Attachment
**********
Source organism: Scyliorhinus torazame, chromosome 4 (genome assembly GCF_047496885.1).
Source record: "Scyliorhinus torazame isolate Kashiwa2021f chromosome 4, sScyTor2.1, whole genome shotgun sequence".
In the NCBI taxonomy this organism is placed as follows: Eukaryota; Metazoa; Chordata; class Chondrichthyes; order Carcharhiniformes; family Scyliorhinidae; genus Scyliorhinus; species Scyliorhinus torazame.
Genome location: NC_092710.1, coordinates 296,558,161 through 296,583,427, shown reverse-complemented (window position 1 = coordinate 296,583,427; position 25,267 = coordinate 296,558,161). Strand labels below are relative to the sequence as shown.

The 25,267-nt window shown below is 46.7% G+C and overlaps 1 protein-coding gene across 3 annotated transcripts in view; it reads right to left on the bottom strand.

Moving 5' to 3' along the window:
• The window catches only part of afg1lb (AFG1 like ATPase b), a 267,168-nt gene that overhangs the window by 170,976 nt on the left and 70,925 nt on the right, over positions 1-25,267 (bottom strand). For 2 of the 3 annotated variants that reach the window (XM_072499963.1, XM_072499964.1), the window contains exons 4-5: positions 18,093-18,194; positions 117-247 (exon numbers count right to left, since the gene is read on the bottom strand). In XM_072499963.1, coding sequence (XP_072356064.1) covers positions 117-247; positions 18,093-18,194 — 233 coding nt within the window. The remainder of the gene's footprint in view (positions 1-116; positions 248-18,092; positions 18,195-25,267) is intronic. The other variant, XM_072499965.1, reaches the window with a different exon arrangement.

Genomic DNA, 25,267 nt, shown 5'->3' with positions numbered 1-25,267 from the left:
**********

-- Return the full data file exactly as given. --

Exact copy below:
Source organism: Scyliorhinus torazame, chromosome 4 (genome assembly GCF_047496885.1).
Source record: "Scyliorhinus torazame isolate Kashiwa2021f chromosome 4, sScyTor2.1, whole genome shotgun sequence".
In the NCBI taxonomy this organism is placed as follows: Eukaryota; Metazoa; Chordata; class Chondrichthyes; order Carcharhiniformes; family Scyliorhinidae; genus Scyliorhinus; species Scyliorhinus torazame.
Genome location: NC_092710.1, coordinates 296,558,161 through 296,583,427, shown reverse-complemented (window position 1 = coordinate 296,583,427; position 25,267 = coordinate 296,558,161). Strand labels below are relative to the sequence as shown.

The 25,267-nt window shown below is 46.7% G+C and overlaps 1 protein-coding gene across 3 annotated transcripts in view; it reads right to left on the bottom strand.

Moving 5' to 3' along the window:
• The window catches only part of afg1lb (AFG1 like ATPase b), a 267,168-nt gene that overhangs the window by 170,976 nt on the left and 70,925 nt on the right, over positions 1-25,267 (bottom strand). For 2 of the 3 annotated variants that reach the window (XM_072499963.1, XM_072499964.1), the window contains exons 4-5: positions 18,093-18,194; positions 117-247 (exon numbers count right to left, since the gene is read on the bottom strand). In XM_072499963.1, coding sequence (XP_072356064.1) covers positions 117-247; positions 18,093-18,194 — 233 coding nt within the window. The remainder of the gene's footprint in view (positions 1-116; positions 248-18,092; positions 18,195-25,267) is intronic. The other variant, XM_072499965.1, reaches the window with a different exon arrangement.

Genomic DNA, 25,267 nt, shown 5'->3' with positions numbered 1-25,267 from the left: